She states that there is even a Facebook page dedicated to the awareness of the issues caused by Essure. She states that the FDA even acknowledges that the device is flawed and does not deliver on its promise of guaranteed contraception as the founder claims. The FDA recognized about 16,000 cases involving the malfunction of the device since the year 2002 when it was registered. This presentation of objective evidence helps the readers to appreciate and make up their minds on the scope of the problem. Thereby, it can be said that by using logos, the author has been successful too in letting the readers themselves decide on whether Essure is effective or not.

Eros: Appeal to Passion

The author additionally makes use of eros to convey her message of opposition to Essure. However, this form of rhetoric persuasion has been downplayed due to the sensitive nature of the issue.

Be that as it may, one instance in the article appears where the author uses appeal to passion to elicit conviction from her audience. She equates the use of Essure to the reduction in sexual virility of patients. The author claims that the device is linked to hormonal imbalances that could cause a dip in the willingness to participate in sexual experiences.

Moreover, the author reports that about 3% of women with the device implanted in them felt pain while engaging in sex. Since reduction in sexual drive and painful intercourse are issues conventionally frowned upon occurrence in most adults, the author hopes to use them to make the audience opposed to the device, which has been successfully implemented. Thereby, albeit in a single attempt, she was able to use eros to show the ineffectiveness of Essure.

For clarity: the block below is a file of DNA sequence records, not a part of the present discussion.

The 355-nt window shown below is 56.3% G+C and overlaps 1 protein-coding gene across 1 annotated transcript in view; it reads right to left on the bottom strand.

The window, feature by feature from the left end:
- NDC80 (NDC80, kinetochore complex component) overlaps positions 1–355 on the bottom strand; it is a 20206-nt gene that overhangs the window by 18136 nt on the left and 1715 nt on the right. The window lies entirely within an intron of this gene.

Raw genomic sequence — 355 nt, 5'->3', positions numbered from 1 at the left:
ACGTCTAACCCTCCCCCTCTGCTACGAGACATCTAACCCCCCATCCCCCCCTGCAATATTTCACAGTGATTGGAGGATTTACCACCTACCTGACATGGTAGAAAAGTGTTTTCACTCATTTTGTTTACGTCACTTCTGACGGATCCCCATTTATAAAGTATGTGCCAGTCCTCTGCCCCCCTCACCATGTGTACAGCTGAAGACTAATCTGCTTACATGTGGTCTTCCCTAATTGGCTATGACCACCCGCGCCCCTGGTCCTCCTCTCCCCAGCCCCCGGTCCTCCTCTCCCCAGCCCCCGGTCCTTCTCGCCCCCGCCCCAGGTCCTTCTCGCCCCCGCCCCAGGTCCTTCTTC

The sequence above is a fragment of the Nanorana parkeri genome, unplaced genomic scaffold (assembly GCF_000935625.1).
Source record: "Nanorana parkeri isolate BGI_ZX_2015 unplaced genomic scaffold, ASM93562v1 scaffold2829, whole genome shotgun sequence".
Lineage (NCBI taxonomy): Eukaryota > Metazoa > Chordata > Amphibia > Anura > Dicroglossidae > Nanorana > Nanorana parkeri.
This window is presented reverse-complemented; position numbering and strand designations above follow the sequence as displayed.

Rhetoric Devices and Conclusion

No matter the rhetoric approach that the author chose to use in delivery of her message, several rhetoric devices have been recurrent in implementing the choice approach. One of these devices is the use of analogy.

The device is used to compare the hormonal cycles of women using Essure with that of women who have never used the device. In this way, the author is successful in pointing out discrepancies that are in the form of hormonal issues such as irregular periods in women with Essure. She thus shows that the device is ineffective and harmful to patients.

Contrast has also been used to show the differences in the points raised by proponents of Essure in support of the device and the evidence gathered by the author on the incidences of the device's failures. For example, the manufacturers of Essure acclaim it to be "effective and effective in meeting its objective". Moreover, the FDA claimed that Essure was an effective substitution to the use of tubal ligature, a more invasive surgical procedure that yielded the same expected contraceptive objectives.

However, as the aforementioned evidence suggested, there had been 16,000 cases that contrasted the above statements. Thereby, it can be concluded that by use of contrast and other rhetoric devices, the article was successful in convincing the public of the ineffectiveness of Essure.


The Battle over Essure has been successful in using rhetoric to show that Essure is ineffective and harmful when used as a contraception method. The author has used an amalgam of eros, pathos, and logos as a rhetoric approach in achieving this. The above approaches have been implemented by the use of several literary devices; among them analogy and contrast.

Works Cited

Block, Jennifer. The battle over Essure. 26 July 2017. 1 August 2017 .